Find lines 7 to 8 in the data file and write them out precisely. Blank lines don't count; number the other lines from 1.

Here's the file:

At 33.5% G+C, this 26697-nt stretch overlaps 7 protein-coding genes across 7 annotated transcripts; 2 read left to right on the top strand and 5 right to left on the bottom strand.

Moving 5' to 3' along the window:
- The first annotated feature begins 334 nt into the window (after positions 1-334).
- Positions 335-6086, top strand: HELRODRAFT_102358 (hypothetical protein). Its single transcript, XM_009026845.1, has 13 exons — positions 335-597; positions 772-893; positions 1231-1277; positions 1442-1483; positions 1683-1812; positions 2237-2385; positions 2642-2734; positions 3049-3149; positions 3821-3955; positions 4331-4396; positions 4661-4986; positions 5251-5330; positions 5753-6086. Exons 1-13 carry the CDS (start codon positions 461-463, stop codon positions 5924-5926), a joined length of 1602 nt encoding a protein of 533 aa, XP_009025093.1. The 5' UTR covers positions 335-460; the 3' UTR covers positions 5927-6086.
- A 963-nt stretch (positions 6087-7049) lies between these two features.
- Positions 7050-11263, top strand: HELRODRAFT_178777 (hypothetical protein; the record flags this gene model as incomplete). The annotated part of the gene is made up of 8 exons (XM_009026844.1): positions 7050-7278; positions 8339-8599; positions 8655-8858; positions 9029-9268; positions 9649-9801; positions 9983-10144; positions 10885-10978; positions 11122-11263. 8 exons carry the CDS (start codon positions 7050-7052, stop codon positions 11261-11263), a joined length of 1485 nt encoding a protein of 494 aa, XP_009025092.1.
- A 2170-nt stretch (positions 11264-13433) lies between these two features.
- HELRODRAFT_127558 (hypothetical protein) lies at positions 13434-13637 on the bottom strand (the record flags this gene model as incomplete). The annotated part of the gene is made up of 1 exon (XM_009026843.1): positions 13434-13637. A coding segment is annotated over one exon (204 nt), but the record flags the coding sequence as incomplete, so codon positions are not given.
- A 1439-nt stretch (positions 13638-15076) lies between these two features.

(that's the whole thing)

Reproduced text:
- A 2170-nt stretch (positions 11264-13433) lies between these two features.
- HELRODRAFT_127558 (hypothetical protein) lies at positions 13434-13637 on the bottom strand (the record flags this gene model as incomplete). The annotated part of the gene is made up of 1 exon (XM_009026843.1): positions 13434-13637. A coding segment is annotated over one exon (204 nt), but the record flags the coding sequence as incomplete, so codon positions are not given.